Toronto pedestrians being urged to Do the Bright Thing

News Mar 04, 2013 by Rahul Gupta York Guardian

Toronto police and GO Transit have launched a safety campaign encouraging pedestrians to wear bright clothing in an effort to reduce collisions with motorists.

Police spokesperson Const. Hugh Smith said he and his team distributed brochures and reflective key tags to approximately 4,000 GO Transit commuters as part of the Do the Bright Thing awareness campaign which launched Monday, March 4 at Union Station.

The one-week campaign encourages pedestrians to wear bright or reflective clothing to increase their visibility in busy traffic areas.

According to Smith, a four-year veteran of the police traffic services department, 100 people die annually in the province due to collisions with motorists – 25 per cent of them in Toronto. He believes the vast majority of such accidents are preventable if pedestrians are more visible to cars and refrain from distractions in heavy traffic areas.

“We don’t want to be told we’re doing something wrong,” said Smith late Monday morning from Union Station. “But from my side of it we get a lot of pedestrians who don’t adhere to the rules. So we’re just saying to be alert, be aware and be responsible for your movement.”

He said the campaign is directed at pedestrians and motorists alike and people should not feel they are being unfairly blamed for accidents involving cars – six to seven of which are reported daily in Toronto, according to Smith.

“We carry out ongoing enforcement and there’s never a time we stop doing education and awareness,” he said.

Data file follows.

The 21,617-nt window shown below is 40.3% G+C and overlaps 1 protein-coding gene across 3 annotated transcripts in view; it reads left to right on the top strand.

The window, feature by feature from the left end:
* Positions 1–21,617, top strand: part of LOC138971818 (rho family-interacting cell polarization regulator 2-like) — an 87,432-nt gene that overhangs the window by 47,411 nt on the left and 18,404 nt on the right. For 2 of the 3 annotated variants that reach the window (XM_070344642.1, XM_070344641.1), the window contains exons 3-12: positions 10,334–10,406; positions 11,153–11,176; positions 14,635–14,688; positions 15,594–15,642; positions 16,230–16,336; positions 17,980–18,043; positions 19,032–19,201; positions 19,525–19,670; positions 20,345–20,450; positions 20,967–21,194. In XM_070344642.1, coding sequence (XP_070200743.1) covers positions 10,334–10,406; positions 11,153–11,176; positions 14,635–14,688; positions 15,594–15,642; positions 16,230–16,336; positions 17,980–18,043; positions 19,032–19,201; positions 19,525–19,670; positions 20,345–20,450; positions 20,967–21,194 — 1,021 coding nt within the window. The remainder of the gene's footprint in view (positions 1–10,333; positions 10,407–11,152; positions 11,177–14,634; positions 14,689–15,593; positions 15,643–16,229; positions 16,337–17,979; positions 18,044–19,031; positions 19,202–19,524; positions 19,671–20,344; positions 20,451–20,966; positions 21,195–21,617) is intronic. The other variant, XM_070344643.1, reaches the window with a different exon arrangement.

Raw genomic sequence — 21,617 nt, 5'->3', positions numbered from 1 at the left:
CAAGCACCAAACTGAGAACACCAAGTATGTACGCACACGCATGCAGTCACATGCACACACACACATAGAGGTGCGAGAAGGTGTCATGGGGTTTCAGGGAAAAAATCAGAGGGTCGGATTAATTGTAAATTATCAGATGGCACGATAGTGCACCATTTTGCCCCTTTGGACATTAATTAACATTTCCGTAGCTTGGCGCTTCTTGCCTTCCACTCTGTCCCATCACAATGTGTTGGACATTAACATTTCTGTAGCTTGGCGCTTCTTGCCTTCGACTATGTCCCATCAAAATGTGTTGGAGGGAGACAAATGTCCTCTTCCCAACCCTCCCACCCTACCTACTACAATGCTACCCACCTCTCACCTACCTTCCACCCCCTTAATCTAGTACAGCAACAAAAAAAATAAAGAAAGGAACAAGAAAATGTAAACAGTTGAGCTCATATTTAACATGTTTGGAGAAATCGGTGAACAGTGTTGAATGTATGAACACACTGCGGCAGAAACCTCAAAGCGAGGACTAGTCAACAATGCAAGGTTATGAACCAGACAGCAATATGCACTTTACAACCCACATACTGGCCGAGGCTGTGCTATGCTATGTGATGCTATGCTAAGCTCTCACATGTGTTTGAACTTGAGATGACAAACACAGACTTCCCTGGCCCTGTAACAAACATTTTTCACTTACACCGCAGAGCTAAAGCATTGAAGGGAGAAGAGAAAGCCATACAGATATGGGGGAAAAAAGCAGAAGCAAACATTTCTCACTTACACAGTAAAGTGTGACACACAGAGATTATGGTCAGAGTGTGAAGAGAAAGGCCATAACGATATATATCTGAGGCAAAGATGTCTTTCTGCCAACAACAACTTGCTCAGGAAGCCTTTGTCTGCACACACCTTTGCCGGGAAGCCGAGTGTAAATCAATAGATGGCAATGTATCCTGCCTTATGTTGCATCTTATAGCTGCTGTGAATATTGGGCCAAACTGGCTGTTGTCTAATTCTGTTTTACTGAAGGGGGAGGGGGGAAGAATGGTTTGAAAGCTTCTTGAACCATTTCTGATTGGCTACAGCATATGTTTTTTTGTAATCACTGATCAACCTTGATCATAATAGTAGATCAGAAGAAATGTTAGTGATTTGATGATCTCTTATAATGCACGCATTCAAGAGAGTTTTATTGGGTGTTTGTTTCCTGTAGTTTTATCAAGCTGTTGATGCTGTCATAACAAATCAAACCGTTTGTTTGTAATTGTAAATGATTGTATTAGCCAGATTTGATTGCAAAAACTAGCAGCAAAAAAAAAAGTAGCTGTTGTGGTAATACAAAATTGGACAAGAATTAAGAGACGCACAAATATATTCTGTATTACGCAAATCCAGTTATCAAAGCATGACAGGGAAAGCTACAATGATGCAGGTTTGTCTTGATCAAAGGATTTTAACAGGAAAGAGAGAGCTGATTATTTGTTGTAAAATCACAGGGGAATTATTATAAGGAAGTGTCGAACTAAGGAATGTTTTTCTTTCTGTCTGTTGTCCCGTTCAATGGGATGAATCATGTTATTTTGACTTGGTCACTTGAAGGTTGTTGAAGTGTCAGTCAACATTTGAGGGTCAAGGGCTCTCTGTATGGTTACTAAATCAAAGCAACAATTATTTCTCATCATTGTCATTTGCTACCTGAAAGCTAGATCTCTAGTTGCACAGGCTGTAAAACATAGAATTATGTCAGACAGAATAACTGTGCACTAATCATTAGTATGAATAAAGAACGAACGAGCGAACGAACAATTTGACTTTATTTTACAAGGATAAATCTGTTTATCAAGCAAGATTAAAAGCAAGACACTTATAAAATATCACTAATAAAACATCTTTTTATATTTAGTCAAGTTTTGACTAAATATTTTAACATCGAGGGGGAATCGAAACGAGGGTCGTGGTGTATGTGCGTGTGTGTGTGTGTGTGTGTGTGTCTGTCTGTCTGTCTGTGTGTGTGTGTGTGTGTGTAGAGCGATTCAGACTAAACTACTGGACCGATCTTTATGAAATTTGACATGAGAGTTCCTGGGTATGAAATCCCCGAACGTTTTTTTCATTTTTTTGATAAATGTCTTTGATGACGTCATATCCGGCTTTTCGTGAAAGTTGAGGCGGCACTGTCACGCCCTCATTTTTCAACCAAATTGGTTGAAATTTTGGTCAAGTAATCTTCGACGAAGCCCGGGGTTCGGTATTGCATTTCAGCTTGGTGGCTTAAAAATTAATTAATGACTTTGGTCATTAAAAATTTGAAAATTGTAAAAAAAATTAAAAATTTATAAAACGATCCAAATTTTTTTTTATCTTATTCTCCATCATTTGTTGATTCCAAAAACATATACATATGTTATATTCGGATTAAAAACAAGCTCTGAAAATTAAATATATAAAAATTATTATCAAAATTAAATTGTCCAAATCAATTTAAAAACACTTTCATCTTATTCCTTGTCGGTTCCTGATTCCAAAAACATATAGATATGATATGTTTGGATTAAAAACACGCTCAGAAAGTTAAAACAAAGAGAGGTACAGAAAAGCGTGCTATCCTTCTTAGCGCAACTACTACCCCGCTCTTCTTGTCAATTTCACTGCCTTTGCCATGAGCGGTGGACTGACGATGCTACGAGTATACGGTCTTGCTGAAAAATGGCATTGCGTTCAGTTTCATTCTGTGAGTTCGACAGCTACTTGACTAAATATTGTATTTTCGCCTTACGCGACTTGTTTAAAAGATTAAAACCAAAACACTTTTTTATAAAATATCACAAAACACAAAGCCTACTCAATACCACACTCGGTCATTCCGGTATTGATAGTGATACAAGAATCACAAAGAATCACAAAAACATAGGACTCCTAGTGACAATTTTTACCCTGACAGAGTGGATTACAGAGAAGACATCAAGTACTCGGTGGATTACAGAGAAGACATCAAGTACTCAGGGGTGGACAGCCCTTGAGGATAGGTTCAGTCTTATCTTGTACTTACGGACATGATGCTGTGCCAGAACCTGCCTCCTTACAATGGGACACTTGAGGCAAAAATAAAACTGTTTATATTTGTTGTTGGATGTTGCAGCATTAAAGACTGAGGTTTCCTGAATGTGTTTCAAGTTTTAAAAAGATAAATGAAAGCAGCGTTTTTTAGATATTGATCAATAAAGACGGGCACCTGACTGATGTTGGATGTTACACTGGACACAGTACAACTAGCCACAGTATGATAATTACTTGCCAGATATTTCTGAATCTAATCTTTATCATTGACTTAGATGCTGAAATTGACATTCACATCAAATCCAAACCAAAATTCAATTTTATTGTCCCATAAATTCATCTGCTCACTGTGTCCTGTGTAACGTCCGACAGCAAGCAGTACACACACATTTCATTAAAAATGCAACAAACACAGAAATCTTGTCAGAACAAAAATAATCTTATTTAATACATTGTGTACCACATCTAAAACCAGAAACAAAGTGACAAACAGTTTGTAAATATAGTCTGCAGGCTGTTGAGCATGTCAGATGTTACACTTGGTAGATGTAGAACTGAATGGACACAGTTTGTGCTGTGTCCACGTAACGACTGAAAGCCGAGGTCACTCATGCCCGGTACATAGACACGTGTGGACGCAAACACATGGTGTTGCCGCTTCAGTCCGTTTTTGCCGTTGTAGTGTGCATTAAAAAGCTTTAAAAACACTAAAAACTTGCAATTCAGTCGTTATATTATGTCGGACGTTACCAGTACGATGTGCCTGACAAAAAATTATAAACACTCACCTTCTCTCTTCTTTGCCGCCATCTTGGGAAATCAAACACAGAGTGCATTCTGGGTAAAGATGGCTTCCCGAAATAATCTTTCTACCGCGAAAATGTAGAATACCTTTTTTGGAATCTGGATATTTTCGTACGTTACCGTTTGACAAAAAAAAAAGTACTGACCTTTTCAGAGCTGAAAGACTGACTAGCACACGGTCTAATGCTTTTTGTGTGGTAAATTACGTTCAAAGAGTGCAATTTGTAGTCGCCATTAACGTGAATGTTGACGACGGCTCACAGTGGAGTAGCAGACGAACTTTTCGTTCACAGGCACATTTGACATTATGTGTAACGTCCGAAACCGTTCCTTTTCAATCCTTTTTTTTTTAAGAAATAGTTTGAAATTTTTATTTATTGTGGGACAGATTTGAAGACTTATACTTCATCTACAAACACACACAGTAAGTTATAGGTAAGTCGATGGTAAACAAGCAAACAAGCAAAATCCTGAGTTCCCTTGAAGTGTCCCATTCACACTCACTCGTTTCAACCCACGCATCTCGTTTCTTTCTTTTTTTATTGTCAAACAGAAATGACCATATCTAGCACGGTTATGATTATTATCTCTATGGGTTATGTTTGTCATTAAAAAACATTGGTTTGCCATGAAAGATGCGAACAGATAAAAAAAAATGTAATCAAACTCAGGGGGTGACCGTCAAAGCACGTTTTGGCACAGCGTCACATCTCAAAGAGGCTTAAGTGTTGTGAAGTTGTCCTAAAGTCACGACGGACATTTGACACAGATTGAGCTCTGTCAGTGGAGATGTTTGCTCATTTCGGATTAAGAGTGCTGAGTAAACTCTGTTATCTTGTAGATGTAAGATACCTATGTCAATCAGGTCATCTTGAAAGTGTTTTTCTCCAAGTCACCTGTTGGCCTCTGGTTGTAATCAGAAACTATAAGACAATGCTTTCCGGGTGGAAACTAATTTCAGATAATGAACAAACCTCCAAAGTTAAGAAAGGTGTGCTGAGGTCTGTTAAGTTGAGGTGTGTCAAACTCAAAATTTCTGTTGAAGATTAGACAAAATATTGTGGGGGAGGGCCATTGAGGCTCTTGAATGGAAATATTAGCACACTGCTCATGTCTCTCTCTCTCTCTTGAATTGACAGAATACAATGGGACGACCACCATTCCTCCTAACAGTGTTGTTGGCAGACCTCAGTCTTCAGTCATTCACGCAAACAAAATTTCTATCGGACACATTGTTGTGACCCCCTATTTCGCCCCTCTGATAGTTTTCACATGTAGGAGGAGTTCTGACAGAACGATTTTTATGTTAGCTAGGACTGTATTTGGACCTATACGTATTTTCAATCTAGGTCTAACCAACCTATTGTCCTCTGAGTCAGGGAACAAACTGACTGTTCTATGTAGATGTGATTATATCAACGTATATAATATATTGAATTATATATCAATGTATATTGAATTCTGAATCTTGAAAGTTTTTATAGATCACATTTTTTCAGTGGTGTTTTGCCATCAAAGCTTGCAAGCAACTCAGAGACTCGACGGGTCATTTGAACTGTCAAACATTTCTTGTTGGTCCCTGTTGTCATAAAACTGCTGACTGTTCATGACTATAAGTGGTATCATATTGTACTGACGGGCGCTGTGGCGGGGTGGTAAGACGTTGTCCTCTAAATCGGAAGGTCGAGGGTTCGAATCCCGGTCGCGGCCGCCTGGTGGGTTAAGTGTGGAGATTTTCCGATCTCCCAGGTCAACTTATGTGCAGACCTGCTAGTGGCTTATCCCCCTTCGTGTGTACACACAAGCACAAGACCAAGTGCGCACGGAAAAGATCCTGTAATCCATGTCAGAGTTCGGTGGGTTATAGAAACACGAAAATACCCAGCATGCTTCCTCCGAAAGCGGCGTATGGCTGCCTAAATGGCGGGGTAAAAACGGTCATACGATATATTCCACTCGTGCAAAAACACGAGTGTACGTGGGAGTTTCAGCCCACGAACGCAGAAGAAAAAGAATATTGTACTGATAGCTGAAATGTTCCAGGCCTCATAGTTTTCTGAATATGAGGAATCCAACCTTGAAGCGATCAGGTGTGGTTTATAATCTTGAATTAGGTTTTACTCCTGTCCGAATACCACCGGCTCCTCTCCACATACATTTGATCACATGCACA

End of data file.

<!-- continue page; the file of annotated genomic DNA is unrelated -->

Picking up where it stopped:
Walking advocate Josh Fullan welcomed the campaign but said it should be combined with more definitive measures such as reducing speed limits, as recommended by a 2012 pedestrian safety report authored by the province’s chief coroner.

“When speed goes down, the seriousness of crashes and injury to pedestrians also drops quite a bit,” said Fullan, a high school teacher and creator of the Maximum Cities program which educates students about urban mobility. “Telling people to wear bright clothing is one thing but you have to couple that with other more effective strategies.”

Even if the idea of pedestrians wearing reflective clothing may seem ludicrous and even offensive to walking advocates, Fullan said the campaign succeeds if only in getting more people to consider pedestrian safety.

“You can’t get bogged down in the blame game. That’s not helpful to the conversation,” he said.

“It’s a small strategy and it may not be the best, but it’s still helpful because it raises the level of awareness in the city.”